Ptychostomum cyclophyllum (Schwaegr.) Bruch & Schimp. in B.S.G.
Egg-leaf True Moss
Mnium cyclophyllum, Bryum cyclophyllum
Basis for Listing
Bryum cyclophyllum (egg-leaf true moss) has a nearly continuous northern hemisphere distribution of boreal affinity. It occurs as a colonist on wet soils that are subject to inundation. The species has been recorded regionally from Ontario and Wisconsin. In Minnesota, a single population has been found on Susie Island in Cook County (North Shore Highlands Subsection). With only one recorded population, there is too little information available at this time to detect a statewide population trend. Further inventory work is needed to clarify the species’ abundance and distribution in the state (Janssens 2005). Based on the species’ apparent rarity, Bryum cyclophyllum was designated of special concern in 2013.
Bryum cyclophyllum can grow in dense to open turfs, appearing green or yellow-green in color. Stems are typically 0.5-3.0 cm (0.2-1.2 in.) long and can be simple or forked. Leaves are not crowded along the stem and are approximately 2.0 mm (0.08 in.) long, oblong-ovate to elliptic, with a rounded apex. Margins are entire, with the costa (midrib) ending somewhat below the apex. When leaves are dry, they can be strongly contorted to shrunken. Setae are red brown, 2.0-4.0 cm (0.8-1.6 in.) long, with yellow-brown pendulous capsules that are elongate, 2.0-4.0 mm (0.08-0.16 in.).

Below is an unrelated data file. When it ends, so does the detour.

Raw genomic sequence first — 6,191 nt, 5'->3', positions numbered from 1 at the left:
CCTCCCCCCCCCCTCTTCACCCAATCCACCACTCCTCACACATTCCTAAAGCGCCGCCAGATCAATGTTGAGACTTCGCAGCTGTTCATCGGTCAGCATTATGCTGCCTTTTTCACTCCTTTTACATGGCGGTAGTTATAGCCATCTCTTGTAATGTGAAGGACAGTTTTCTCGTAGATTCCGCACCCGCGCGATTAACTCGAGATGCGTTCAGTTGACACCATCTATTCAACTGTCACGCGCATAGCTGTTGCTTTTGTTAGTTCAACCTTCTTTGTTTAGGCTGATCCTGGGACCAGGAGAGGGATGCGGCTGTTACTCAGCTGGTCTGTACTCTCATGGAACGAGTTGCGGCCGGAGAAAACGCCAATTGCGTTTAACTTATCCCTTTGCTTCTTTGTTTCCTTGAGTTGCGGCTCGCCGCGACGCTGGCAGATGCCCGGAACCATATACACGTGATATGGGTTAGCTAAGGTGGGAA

Across its range, P. cyclophyllum occurs in wet and sandy or organic soil along streams and wetlands or among roots of trees subject to inundation. In Minnesota, it has only been recorded from a single location, a black spruce swamp.
Biology / Life History
This species is dioicous (male and female reproductive organs on separate plants). Further specific details for this species are not documented; however, the protonema, spore germination, and development are typical of most mosses.
Conservation / Management
The occurrence of P. cyclophyllum has likely declined in the United States due to the fact that this species’ habitat occurs in wetlands and along streams in low to mid-elevation regions, where human development is often concentrated (Spence 2007). Changes in hydrology within this species’ habitat could be a threat, whether due to climate change or human disturbance, such as draining or road building and maintenance adjacent to or within wetlands.
Best Time to Search
The best time to search for P. cyclophyllum is from May through September or essentially anytime the ground is not covered by snow.
Conservation Efforts in Minnesota
The lone site for B. cyclophyllum in Minnesota is on Susie Island in Lake Superior, which is now owned by the Grand Portage Band of Lake Superior Chippewa. Under band control, "human influence on the island will be kept to a minimum in order to protect areas of cultural significance as well as the natural environment".
Erika R. Rowe (MNDNR), 2018
(Note: all content ©MNDNR)